A company limited by shares may be a private limited liability company (“Ltd”) or a public limited liability company (“PLC”).[14]  A PLC can raise funds by way of public offerings and may have as many shareholders as it deems fit provided, it has minimum of two shareholders.[15] Hence, PLCs are more suited for businesses looking to be listed on the public stock exchange (i.e. the Nigerian Exchange limited). A Ltd company on the other hand cannot invite the general public to subscribe to its shares[16] however, it may have one (1) to fifty (50) shareholders.[17]

    • Unlimited Company: In an unlimited company, shareholders have unlimited liability and may be personally liable for the debts and liabilities of the company. An unlimited company is usually less attractive to investors given the unlimited risk exposure. [18]
    • Company Limited by Guarantee: Unlike the other types of companies that are registered with the primary purpose of making profit, a company limited by guarantee (“Ltd/Gte”) has a more charitable purpose which includes the promotion of commerce, art, science, religion, sports, culture, education, research, charity, or other similar objects.[19] Although a Ltd/Gte can undertake business activities, all its income and resources must be applied solely towards the promotion of its object. Hence, a Ltd/Gte is not allowed to distribute profits to its members.[20] The liability of each member of a Ltd/Gte is limited to the amount agreed to be contributed in the event that the company is wound up.[21] Ltd/Gte is best suited for educational institutions and non-profit organisations.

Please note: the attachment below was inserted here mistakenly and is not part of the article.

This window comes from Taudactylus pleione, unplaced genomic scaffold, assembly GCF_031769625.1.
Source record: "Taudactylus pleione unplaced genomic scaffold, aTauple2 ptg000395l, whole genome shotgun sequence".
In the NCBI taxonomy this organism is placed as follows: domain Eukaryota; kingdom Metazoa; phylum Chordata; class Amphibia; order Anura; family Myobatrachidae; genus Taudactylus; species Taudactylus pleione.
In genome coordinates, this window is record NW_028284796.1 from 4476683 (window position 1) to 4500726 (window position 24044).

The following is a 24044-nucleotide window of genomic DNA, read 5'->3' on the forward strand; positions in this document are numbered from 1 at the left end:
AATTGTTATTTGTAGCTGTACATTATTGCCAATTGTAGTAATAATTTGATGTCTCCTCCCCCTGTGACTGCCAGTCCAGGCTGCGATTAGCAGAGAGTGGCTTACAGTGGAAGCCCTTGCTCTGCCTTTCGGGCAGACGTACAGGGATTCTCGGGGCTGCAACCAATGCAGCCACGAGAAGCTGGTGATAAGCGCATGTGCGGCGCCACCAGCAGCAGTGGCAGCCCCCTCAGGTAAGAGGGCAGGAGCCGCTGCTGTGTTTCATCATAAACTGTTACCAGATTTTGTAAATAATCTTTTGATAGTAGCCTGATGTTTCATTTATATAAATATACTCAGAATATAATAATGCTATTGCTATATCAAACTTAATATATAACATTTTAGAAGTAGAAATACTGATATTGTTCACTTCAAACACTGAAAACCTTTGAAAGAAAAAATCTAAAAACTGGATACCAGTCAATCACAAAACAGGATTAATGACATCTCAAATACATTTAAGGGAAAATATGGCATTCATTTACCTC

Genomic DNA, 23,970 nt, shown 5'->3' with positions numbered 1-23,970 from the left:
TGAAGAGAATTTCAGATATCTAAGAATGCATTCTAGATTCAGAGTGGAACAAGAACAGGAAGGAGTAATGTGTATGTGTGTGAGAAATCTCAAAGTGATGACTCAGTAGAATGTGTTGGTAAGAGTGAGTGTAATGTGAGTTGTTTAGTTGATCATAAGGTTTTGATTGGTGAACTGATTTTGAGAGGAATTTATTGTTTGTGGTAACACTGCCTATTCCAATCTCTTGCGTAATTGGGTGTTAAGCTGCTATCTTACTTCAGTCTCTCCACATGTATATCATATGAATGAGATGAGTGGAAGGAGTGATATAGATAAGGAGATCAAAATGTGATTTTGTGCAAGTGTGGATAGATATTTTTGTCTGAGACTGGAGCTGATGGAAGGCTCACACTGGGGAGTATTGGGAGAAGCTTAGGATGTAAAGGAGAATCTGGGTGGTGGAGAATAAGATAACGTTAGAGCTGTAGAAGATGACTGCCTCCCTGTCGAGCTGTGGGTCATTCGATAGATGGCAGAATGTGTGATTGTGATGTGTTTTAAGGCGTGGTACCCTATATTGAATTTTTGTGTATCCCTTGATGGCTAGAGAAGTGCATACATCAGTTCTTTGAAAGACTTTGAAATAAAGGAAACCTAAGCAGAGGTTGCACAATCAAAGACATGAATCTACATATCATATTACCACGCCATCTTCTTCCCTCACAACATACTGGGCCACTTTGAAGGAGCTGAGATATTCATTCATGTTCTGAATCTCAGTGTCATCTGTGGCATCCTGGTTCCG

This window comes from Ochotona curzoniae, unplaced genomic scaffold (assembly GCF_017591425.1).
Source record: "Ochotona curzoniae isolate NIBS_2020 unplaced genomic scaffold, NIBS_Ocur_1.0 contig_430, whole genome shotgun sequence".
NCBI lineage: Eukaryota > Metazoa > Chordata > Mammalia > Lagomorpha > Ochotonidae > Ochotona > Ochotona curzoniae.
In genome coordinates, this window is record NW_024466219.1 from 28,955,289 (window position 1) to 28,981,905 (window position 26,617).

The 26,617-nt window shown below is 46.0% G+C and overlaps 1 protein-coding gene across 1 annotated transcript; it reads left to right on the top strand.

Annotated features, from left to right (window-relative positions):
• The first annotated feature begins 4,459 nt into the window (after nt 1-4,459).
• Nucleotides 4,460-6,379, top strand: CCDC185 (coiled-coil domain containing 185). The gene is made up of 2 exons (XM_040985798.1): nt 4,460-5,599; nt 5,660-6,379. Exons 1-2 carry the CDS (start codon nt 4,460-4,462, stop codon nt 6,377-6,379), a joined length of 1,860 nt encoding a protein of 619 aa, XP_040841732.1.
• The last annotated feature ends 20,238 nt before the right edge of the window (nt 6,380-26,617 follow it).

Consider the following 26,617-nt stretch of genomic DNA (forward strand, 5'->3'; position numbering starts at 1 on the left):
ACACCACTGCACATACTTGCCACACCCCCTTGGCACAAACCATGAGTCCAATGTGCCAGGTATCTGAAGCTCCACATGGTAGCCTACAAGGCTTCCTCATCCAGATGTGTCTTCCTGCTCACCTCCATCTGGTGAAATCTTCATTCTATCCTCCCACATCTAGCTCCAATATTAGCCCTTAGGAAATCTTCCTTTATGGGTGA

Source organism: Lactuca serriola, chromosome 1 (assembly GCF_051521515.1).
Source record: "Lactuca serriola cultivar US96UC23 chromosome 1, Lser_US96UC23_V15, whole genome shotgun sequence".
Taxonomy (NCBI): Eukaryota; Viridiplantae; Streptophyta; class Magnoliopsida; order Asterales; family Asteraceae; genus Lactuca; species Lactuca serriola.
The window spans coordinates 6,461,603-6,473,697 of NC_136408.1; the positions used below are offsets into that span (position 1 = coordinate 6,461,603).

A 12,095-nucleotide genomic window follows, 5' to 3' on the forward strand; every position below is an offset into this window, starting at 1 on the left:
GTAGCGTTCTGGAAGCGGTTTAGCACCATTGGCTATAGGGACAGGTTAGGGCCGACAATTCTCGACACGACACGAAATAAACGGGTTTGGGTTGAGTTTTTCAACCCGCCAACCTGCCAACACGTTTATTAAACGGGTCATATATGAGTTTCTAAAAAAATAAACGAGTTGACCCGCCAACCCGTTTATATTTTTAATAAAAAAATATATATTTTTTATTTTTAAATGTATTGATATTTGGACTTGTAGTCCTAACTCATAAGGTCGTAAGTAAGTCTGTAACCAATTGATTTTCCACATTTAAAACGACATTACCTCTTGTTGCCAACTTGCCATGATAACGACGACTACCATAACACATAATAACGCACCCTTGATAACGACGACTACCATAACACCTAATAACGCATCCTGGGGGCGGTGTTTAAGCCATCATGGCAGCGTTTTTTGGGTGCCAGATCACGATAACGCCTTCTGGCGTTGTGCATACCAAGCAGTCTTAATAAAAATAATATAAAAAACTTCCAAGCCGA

Incorporated Trustees

An incorporated trustee (“IT”) is a non- profit organization registered by appointed trustees. The objectives of ITs are usually religious, educational, literary, scientific, social, developmental, cultural, sporting, or charitable.[22] Therefore, IT is best suited for non-profit organisations, associations, clubs, and social or religious groups. Like Ltd/Gte, the income and resources of an IT must be applied to its objectives.[23] However, unlike a Ltd/Gte, an IT cannot engage in business activities instead it raises funds from grants, levies, donations, or other charitable means.


By utilizing the information provided, you can carefully consider your organization’s unique needs, goals, and structure. Making the right decision regarding the appropriate entity early on in your business will position your organization for growth while minimizing risks, ensuring compliance with regulations, and effectively managing tax obligations.

Authors: Ifeoma Ezeribe and Tolulope Oguntade


[1] Section 814 of CAMA.

[2] Section 795 of CAMA

[3] Section 746 of CAMA

[4] Section 795(2) of CAMA

[5] Section 795(3) of CAMA

[6] Section 795 (4) 0f CAMA

[7] Section 746, Section 765, Section 766 and Section 769 of CAMA

[8] Section 748 of CAMA

[9] Section 749 of CAMA

[10] [10] Section 756 of CAMA

[11] Section 42 of CAMA

[12] Section 21 of CAMA

[13] Section 21(1) (a) and Section 117 (4) (c) of CAMA

[14] Section 21 (2) of CAMA

[15] Section 18(1) and Section 118 of CAMA. While the minimum number of shareholders for a public company is two (2), there is no maximum limit to the number of shareholders a public company can have.

[16] See Section 22 (5) of CAMA

[17] Section 18(2) of CAMA

[18] Section 117 (4) of CAMA

[19] Section 26 (1) of CAMA

[20] Section 26 (3) of CAMA

[21] Section 117 (4) (d) of CAMA

[22] Section 823 of CAMA

[23] Section 838 of CAMA